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By midlandsmovies, Nov 9 2019 03:09PM


Step Up


Directed by Nisaro Karim


2019


Five Pence Productions


Step Up is the new film from producers Five Pence Productions and Gurjant Singh Films and is directed by Nisaro Karim, who may may have taken over fellow West Midlands filmmaker Sheikh Shahnawaz as the Midlands' "Most Prolific Director™".


Described as a gritty urban thriller inspired by Netflix’s Topboy, the film sees a gangster in a car (Sarfraz Mughal) asking if a friend Sam (Jacob Lander) is ready to “step up” and do a dastardly deed. Sam claims he is well prepared and we soon find out that he is being asked to kill a rival - yet is limited to just one bullet.


With no second chances he is handed the gun and pulls his hood over his head and exits to the sound of ominous music. Once out the car, his bravado turns to a more worried facial expression as he enters a mobile phone shop.


The stunned shop owner comes off a video call from a loved one and stares at his possible assailant. And as the tension rises, the man draws his gun and Karim cleverly holds the moment for a beat.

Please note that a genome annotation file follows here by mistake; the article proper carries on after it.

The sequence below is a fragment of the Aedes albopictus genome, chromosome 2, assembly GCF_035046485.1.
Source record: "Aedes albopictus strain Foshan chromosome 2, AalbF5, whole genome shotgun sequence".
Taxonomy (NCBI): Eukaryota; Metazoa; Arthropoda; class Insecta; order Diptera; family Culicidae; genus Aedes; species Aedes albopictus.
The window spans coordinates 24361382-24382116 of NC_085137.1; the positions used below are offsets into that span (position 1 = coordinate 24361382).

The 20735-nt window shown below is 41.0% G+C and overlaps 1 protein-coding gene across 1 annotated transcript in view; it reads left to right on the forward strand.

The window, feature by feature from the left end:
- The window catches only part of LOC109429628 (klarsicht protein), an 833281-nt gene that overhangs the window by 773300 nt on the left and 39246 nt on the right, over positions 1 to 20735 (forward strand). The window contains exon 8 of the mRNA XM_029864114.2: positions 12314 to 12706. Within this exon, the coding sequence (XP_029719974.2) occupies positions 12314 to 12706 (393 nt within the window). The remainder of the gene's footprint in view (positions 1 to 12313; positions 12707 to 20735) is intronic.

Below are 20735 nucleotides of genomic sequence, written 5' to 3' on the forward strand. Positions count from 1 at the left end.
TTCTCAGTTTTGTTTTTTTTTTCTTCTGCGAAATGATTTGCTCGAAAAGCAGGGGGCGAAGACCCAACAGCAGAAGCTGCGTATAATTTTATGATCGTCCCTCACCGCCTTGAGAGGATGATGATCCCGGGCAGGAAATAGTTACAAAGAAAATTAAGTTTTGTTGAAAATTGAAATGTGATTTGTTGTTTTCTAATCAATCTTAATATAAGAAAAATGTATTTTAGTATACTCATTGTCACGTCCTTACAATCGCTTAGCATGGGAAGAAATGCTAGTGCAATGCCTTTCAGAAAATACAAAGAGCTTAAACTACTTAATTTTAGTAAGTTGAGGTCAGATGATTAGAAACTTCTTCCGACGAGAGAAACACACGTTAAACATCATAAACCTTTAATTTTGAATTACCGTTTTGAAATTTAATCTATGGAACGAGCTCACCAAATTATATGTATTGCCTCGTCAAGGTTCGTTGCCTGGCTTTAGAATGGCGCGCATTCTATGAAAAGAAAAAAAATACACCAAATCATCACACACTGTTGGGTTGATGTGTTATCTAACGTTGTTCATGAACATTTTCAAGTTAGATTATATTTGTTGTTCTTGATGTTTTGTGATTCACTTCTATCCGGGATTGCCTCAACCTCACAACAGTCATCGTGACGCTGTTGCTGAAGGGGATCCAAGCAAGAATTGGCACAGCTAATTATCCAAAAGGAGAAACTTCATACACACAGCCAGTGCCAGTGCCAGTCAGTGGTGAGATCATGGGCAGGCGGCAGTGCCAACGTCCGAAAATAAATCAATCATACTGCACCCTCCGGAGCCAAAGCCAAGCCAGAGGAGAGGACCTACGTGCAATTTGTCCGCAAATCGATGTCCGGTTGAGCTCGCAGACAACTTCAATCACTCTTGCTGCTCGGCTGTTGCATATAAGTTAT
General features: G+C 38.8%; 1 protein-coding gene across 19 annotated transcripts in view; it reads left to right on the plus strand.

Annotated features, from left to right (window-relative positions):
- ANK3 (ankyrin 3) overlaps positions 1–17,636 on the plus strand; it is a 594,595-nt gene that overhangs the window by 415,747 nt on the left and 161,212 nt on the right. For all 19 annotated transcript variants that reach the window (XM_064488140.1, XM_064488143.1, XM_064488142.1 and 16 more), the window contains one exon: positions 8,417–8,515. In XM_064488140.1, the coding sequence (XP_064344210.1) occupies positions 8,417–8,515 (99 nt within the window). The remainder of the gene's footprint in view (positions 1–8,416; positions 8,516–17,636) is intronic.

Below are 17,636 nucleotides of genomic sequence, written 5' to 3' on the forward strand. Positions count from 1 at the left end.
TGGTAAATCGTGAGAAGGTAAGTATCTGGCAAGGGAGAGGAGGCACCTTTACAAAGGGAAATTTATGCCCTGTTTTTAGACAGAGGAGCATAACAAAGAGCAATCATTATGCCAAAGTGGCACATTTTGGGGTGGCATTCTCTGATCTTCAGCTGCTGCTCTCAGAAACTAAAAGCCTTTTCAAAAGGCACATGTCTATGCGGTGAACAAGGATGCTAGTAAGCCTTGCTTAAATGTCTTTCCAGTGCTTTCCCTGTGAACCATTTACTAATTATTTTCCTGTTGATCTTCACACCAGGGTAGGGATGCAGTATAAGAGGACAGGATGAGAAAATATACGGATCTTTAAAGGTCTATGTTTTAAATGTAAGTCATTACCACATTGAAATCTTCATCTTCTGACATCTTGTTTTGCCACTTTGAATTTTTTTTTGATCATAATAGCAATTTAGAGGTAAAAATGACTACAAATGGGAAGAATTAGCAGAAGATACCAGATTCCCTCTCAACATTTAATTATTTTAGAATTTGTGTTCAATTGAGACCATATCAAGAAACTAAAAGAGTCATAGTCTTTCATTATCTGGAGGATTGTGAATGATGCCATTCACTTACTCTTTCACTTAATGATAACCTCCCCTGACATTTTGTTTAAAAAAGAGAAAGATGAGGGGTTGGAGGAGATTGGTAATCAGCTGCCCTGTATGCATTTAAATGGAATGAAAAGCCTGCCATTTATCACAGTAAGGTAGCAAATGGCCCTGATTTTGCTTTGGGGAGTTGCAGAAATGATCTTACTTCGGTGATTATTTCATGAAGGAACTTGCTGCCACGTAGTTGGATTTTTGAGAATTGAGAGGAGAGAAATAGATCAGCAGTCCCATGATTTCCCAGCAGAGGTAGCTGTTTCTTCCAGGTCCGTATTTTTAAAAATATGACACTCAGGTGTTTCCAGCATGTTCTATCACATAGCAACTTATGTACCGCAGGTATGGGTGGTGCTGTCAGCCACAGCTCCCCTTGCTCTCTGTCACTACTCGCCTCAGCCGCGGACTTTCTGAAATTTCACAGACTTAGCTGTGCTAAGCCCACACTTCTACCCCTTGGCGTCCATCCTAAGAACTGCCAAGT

With the shooter and the audience taking in a deep breath, we ask the question whether he’ll go ahead and pull that trigger.


I won’t disclose the ending but Nisaro throws in a nice twist keeping the viewer off-kilter and sets up a possible second instalment after this opening short drama.


Similar to his previous micro-film Peaky Blinders A New Era, the film is more of a trailer than an all encompassing short such is the minimal narrative on show. It could also work as a nice sequence as part of a showreel piece for the two actors.


A nice if slight little short, to be fair to Nisaro Karim he has in fact billed Step Up as part of a series and I’ll be intrigued as to where this goes. Especially as he leaves the audience and his protagonist in a place where they certainly do not know what is coming next.


Michael Sales


Watch the full short below:




By midlandsmovies, Oct 31 2019 01:00PM



Midlands Review - The Despondent


Directed by Nisaro Karim


2019